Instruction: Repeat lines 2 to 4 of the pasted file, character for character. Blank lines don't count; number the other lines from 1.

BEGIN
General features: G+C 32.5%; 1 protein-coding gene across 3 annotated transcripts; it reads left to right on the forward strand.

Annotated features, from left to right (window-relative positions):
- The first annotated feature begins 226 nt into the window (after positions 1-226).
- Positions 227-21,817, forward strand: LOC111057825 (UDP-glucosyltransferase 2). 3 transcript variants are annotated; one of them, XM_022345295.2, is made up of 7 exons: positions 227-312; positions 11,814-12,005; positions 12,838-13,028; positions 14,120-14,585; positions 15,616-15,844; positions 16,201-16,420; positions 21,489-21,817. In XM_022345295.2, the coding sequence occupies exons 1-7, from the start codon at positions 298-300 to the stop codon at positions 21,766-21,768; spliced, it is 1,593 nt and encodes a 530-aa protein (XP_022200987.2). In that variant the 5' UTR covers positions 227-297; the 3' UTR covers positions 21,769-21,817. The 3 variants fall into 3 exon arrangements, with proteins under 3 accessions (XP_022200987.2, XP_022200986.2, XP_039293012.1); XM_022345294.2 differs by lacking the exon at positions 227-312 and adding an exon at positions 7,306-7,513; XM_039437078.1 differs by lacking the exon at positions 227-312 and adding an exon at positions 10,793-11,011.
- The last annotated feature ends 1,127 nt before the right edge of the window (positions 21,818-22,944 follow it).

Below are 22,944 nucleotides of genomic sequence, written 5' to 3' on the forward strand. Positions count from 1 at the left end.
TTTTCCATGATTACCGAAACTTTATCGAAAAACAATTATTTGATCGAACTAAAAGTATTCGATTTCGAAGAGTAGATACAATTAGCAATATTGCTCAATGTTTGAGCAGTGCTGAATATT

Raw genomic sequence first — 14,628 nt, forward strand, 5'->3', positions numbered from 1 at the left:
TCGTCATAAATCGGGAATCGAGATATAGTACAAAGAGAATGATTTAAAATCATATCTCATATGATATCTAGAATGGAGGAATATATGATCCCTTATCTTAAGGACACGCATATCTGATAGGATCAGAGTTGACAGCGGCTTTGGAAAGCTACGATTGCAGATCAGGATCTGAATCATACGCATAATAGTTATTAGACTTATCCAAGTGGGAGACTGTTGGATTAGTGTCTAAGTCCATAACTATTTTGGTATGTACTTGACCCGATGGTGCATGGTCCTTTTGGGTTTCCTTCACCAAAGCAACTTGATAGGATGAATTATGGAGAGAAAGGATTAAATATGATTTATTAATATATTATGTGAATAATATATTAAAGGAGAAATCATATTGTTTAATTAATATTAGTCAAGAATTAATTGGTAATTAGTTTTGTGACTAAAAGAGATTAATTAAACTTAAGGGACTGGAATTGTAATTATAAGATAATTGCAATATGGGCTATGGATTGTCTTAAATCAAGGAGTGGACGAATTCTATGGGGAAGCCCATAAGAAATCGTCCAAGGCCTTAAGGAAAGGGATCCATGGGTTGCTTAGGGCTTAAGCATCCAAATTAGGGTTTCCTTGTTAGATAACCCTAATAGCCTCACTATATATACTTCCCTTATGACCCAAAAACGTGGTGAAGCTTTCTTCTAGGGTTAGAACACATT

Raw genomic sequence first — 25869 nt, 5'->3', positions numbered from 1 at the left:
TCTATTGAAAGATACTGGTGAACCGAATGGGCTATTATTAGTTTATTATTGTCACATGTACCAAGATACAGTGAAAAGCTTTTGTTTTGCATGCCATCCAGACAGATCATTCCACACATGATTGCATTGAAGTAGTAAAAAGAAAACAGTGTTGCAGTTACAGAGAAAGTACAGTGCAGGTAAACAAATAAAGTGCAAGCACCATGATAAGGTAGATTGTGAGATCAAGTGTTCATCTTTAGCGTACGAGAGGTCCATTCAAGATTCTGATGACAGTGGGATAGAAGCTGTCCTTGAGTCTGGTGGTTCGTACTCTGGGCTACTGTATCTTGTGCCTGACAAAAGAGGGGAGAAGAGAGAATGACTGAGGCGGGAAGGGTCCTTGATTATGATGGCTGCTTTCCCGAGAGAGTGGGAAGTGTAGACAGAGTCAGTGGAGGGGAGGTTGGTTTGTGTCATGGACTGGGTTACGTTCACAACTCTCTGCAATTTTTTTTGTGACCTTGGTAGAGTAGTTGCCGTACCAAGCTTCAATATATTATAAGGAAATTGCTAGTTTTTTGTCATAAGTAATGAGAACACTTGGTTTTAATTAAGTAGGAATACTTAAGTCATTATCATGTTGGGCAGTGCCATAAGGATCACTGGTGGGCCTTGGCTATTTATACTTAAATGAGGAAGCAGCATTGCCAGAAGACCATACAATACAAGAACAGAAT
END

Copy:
Annotated features, from left to right (window-relative positions):
- The first annotated feature begins 226 nt into the window (after positions 1-226).
- Positions 227-21,817, forward strand: LOC111057825 (UDP-glucosyltransferase 2). 3 transcript variants are annotated; one of them, XM_022345295.2, is made up of 7 exons: positions 227-312; positions 11,814-12,005; positions 12,838-13,028; positions 14,120-14,585; positions 15,616-15,844; positions 16,201-16,420; positions 21,489-21,817. In XM_022345295.2, the coding sequence occupies exons 1-7, from the start codon at positions 298-300 to the stop codon at positions 21,766-21,768; spliced, it is 1,593 nt and encodes a 530-aa protein (XP_022200987.2). In that variant the 5' UTR covers positions 227-297; the 3' UTR covers positions 21,769-21,817. The 3 variants fall into 3 exon arrangements, with proteins under 3 accessions (XP_022200987.2, XP_022200986.2, XP_039293012.1); XM_022345294.2 differs by lacking the exon at positions 227-312 and adding an exon at positions 7,306-7,513; XM_039437078.1 differs by lacking the exon at positions 227-312 and adding an exon at positions 10,793-11,011.